Educational Challenges

“Educational Challenges” Journal publishes peer-reviewed original research and review articles across all aspects of up-to-date education.


Educational Challenges

“Educational Challenges” Journal publishes peer-reviewed original research and review articles across all aspects of up-to-date education. The Journal was founded in 1996The previous title "Pedagogy and Psychology" [Pedahohika ta psykholohiia].

ISSN 2312-2471 (Print), ISSN 2313-2361 (Online).
Archives of issues up to 2017 are HERE & HERE.
The archive of issues after 2017 is HERE.

In 2020 the title is changed to “EDUCATIONAL CHALLENGES” (e-ISSN 2709-7986).



Aims and scope 

“Educational Challenges” Journal publishes peer-reviewed original research and review articles across all aspects of up-to-date education.


The journal publishes manuscripts in the following basic areas:

• Educational policies: Educational technology; Challenges, trends and good practices in contemporary education at preschool, school, university, and postgraduate level; Learning and teaching; Paradigms of contemporary education; Quality assurance in education; Reform, change, and innovation in education; Formal, non-formal and informal education in the context of contemporary educational policies and practices.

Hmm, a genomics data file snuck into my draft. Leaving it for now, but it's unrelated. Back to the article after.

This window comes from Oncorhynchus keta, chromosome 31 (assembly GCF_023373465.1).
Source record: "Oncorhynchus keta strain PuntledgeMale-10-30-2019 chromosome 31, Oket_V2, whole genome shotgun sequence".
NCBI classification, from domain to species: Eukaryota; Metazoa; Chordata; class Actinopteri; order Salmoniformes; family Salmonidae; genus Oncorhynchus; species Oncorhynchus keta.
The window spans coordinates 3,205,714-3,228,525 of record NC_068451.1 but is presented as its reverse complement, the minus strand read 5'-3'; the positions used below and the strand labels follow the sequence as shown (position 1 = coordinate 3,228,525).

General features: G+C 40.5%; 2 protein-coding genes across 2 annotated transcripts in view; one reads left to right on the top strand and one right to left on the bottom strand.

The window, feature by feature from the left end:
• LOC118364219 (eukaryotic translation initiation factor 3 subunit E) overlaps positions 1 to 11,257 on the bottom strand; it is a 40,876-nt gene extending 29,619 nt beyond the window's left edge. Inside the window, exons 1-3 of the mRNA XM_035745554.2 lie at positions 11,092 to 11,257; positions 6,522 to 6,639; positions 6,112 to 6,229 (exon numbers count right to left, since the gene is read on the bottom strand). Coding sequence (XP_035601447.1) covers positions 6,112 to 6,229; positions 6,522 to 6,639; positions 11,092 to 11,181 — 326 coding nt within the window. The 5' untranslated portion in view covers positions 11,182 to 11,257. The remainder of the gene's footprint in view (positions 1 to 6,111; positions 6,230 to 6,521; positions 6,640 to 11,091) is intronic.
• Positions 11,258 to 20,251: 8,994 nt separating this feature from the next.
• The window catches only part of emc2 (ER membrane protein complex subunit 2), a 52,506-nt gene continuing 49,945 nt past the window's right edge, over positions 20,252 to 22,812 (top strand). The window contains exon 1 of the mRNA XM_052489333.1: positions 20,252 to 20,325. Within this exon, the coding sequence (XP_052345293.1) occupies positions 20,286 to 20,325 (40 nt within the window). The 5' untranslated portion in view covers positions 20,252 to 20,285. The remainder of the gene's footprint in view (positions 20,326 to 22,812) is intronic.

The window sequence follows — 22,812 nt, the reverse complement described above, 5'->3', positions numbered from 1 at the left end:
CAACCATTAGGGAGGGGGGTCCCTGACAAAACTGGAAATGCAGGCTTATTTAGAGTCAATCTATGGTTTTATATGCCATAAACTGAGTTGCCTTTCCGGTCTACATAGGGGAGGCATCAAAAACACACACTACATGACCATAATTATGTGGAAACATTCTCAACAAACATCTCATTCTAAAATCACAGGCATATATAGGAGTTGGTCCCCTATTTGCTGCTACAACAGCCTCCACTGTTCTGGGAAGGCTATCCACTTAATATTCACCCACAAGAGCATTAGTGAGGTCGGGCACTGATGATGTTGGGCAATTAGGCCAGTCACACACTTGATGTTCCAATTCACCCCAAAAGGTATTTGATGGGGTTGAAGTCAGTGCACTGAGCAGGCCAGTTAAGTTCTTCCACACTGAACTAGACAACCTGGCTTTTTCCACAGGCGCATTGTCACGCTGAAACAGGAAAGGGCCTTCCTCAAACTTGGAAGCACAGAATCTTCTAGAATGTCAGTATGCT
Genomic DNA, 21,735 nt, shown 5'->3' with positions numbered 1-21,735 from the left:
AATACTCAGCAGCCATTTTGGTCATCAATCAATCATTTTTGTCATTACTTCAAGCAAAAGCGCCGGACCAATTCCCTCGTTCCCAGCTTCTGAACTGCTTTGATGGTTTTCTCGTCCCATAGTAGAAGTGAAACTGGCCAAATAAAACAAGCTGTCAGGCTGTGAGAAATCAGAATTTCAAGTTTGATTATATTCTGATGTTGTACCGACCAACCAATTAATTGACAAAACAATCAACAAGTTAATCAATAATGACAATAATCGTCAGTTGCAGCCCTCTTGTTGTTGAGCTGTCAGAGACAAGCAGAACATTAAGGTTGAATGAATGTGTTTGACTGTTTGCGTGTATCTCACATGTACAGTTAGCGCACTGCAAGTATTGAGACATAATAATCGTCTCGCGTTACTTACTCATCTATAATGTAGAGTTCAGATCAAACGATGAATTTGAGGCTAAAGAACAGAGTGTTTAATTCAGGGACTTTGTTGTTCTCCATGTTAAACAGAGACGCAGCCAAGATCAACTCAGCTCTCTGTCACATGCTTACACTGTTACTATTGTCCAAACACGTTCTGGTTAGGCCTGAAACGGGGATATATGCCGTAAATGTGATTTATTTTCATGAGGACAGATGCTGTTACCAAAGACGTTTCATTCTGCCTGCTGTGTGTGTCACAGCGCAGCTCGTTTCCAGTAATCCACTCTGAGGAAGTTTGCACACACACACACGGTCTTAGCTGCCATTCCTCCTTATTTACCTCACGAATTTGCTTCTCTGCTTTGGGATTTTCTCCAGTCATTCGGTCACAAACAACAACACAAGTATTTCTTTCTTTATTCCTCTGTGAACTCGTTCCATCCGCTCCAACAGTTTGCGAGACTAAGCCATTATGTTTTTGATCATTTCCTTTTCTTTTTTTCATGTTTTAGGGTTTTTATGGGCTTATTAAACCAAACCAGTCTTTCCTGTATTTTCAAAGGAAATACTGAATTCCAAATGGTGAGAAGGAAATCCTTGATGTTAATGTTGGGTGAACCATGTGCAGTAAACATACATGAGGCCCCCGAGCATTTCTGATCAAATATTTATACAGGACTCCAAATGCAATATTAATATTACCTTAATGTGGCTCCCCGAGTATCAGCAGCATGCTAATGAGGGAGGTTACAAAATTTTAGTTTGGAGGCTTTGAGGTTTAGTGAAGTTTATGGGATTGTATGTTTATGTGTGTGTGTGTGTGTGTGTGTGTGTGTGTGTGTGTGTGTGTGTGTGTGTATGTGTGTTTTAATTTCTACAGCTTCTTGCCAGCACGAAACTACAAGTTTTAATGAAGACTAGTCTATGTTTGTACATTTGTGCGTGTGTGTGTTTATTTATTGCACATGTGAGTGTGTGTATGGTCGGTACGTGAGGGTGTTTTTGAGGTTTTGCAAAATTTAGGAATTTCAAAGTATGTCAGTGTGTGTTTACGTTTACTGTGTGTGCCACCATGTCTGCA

• Initial and Continuing Teacher Training: Teacher education; Mentoring and Coaching in Teacher Training; Teaching career; Training trainers; School learning; Experiential learning.

• Experimental education: Testing and evaluation; Practice of education; Practice of training; Educational research.

• E-Learning and Software in Education: Distance learning; e-Learning technologies; Projects and e-Learning experiences; e-Tutoring & Mentoring; e-Learning for sustainable development.

• Specialized education: Research of humanitarian disciplines; The new education; Psychology of education.

• Foreign Language Teaching and Learning: Research and practice of teaching different languages; Research and best practices in methods of teaching English; Teaching English for Specific Purposes; Teaching English for Academic Purposes.



You can submit your manuscript via the Submission Form or send a manuscript as one file via e-mail to

NOTE: download the template (docxdocpdf). 

 1. Manuscripts:

  • Articles should be original, they should outline problems, issues, and key results of the author's research.
  • The articles are verified by anti-plagiarism software for originality.
  • Articles must satisfy the Journal requirements.
  • By submitting a manuscript for publication the author(s):

Submission of a manuscript implies that it has not been published previously, that it is not under consideration for publication elsewhere, and that if accepted it will not be published elsewhere in the same form, in English or in any other language.

2. General Guidelines for Manuscript Preparation. Article Style. Citing in the Text.
This section provides detailed general style and formatting requirements for manuscripts. 
Manuscripts should be prepared following the general style guidelines set out in the Publication:  EASE (European Association of Science Editors) Guidelines for Authors and Translators of Scientific Articles to be Published in English.